DOWNEY - At one time he was used to an active lifestyle that included running, cycling and martial arts. Then, thanks to arthritis, the constant knee pain began and he had trouble walking. Dr. Ronald Pinkerton soon found himself pushing a walker as he made hospital rounds each morning.After battling severe arthritis in his knees for many years, Pinkerton knew that his immobility and chronic pain needed serious intervention. "I tried to live with the pain as long as I could, but the pain never went away. It just kept getting worse," said Pinkerton, a board-certified family medicine physician with CareMore who practices in Downey and surrounding areas. "It may have just been my knees, but my overall health suffered considerably as well." Pinkerton's chronic knee pain affected more than just his mobility. He gained more than 50 pounds because he could not exercise. As his weight ballooned, he found himself dealing with diabetes. "It was a hard time for me, all of these health consequences just because I could not move," he said. "As a physician, I knew what was happening to me but I was helpless to do anything about it." Unable to tolerate the pain any longer, Pinkerton began speaking with surgeons and researching his long-term treatment options. He knew it was time to get his knees replaced. Today's advanced total knee replacement is ideal for younger people who have been affected by arthritis and have lost the ability to perform routine daily functions without experiencing excruciating pain, say experts. Surgeons use high-strength metals and plastics to replace cartilage that has been naturally broken down to restore mobility and eliminate pain. "Dr. Pinkerton's experience with severe knee pain caused by arthritis is very typical," said Dr. Thomas Schmalzried, medical director of the Joint Replacement Institute at St. Vincent Medical Center, who performed the knee replacement surgery on Pinkerton. "We replaced both knees for him during one surgical procedure. His pain gradually decreased and he was able to move better right away. After rehabilitation, he was soon back to his activities such as martial arts and cycling. He even lost his excess weight because he could move again and enjoy the activities he once so loved. It has totally changed his life for the better." Pinkerton said his only regret is having waited years too long to have his knees replaced. Now in his 60s, his strength and agility continue to improve, and his overall experience with the pain and surgery has made him a better doctor. "It's funny when you limp into an exam room to talk to patients," he said. "Of course they always asked about my knees. I shared my pain with my patients and I think the experience has made me have more empathy for my patients who live with the chronic pain of arthritis. "It's made me a better doctor, and I have used my own personal medical journey to help motivate them to make positive changes in their lives."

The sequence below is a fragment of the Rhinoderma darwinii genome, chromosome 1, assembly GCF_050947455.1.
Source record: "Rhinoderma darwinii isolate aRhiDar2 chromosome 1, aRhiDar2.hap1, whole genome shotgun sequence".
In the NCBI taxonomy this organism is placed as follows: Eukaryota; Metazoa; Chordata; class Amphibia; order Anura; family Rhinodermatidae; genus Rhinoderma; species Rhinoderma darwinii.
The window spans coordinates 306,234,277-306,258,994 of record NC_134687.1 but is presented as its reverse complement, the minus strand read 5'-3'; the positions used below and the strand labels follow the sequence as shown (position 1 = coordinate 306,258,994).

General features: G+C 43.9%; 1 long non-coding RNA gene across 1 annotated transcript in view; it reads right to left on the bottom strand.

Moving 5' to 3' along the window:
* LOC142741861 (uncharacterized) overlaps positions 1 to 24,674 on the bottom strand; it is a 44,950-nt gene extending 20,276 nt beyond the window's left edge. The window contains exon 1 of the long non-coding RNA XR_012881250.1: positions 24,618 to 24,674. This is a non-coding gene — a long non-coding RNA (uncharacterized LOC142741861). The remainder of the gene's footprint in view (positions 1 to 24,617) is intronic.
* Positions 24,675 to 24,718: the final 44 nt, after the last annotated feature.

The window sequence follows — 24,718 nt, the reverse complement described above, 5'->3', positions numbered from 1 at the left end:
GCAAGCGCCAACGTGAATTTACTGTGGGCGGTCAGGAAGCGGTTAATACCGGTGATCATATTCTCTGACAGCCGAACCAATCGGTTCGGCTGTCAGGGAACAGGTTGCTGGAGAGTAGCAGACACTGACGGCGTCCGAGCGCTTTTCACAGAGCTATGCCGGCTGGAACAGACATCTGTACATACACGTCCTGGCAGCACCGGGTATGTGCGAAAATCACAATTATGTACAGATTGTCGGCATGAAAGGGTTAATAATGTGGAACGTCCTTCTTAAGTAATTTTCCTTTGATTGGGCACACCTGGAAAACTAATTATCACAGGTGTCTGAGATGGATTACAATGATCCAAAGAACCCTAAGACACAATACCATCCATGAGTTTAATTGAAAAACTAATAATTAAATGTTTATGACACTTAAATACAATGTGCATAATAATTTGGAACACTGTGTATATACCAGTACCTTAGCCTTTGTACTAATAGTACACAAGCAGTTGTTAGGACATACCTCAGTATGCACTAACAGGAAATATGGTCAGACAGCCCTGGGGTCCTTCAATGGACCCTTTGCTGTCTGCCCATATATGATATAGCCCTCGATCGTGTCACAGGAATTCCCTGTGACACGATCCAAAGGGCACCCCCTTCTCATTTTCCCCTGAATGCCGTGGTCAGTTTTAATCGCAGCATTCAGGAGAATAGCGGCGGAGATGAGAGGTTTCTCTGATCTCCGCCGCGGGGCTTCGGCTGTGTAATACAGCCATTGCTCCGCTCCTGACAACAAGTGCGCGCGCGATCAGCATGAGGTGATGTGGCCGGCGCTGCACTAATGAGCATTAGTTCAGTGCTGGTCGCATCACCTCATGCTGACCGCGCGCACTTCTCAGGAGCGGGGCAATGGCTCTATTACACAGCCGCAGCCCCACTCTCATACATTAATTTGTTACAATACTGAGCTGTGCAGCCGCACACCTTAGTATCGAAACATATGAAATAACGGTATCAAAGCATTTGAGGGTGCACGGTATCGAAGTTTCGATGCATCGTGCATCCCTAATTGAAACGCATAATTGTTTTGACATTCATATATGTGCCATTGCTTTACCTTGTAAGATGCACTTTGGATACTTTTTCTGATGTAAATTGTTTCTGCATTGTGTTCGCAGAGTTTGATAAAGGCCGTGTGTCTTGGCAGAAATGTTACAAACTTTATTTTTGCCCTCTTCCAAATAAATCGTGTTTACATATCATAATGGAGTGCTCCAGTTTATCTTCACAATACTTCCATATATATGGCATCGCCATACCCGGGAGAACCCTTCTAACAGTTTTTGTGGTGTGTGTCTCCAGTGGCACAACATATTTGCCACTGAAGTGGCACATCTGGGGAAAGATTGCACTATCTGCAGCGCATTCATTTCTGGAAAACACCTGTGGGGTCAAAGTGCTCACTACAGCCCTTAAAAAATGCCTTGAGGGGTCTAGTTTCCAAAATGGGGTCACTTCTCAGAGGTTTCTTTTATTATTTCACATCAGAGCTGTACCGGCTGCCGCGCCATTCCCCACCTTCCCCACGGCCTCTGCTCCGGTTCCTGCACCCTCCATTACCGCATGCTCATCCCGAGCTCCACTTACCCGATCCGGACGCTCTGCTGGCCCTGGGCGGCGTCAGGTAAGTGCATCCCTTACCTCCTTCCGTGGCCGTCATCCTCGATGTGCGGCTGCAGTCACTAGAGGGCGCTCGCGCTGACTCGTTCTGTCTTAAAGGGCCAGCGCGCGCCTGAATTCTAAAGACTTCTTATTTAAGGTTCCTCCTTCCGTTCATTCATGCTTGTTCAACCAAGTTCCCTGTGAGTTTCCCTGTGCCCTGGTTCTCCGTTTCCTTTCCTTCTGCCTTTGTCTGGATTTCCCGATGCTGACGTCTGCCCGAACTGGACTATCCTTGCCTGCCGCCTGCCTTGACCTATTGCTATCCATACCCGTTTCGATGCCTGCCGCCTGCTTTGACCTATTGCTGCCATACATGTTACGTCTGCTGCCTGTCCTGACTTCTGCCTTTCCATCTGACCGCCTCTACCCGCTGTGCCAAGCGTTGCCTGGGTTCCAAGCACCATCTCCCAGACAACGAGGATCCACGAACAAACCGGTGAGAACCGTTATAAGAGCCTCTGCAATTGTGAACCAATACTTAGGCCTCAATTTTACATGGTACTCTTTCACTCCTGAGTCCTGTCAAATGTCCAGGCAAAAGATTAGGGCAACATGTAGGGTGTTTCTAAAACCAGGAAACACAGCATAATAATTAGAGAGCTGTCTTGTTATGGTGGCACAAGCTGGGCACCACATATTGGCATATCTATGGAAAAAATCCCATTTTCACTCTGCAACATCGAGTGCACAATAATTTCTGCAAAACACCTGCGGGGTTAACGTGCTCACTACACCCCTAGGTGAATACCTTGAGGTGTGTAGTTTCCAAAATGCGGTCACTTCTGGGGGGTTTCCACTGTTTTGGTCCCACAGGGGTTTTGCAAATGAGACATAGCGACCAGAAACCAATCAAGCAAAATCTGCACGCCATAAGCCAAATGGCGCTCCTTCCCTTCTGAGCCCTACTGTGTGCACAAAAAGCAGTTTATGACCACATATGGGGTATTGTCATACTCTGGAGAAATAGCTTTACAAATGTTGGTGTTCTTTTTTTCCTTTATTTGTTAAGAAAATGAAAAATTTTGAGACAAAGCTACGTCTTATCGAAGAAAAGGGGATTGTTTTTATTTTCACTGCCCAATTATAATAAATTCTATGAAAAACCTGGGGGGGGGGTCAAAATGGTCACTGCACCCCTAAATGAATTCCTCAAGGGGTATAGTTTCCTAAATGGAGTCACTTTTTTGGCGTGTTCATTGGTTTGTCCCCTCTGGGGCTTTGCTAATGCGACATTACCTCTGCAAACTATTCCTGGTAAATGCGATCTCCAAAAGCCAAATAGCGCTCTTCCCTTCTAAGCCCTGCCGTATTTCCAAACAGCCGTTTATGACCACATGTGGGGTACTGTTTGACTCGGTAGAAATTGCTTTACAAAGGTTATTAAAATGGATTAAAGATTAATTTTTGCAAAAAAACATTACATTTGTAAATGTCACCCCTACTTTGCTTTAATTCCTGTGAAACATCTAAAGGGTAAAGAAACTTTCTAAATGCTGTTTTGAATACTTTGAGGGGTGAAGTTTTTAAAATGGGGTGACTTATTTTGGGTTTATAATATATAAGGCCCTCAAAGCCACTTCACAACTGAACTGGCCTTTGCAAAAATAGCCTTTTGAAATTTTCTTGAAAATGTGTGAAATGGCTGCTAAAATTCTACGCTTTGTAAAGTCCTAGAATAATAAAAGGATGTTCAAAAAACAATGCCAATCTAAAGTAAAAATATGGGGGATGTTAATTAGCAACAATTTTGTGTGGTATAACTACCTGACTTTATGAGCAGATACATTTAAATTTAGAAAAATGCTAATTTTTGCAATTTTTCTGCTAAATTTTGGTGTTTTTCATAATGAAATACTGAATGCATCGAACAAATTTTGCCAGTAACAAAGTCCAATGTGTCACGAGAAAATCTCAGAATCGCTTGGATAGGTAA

********** Published: May 26, 2011 - Volume 10 - Issue 6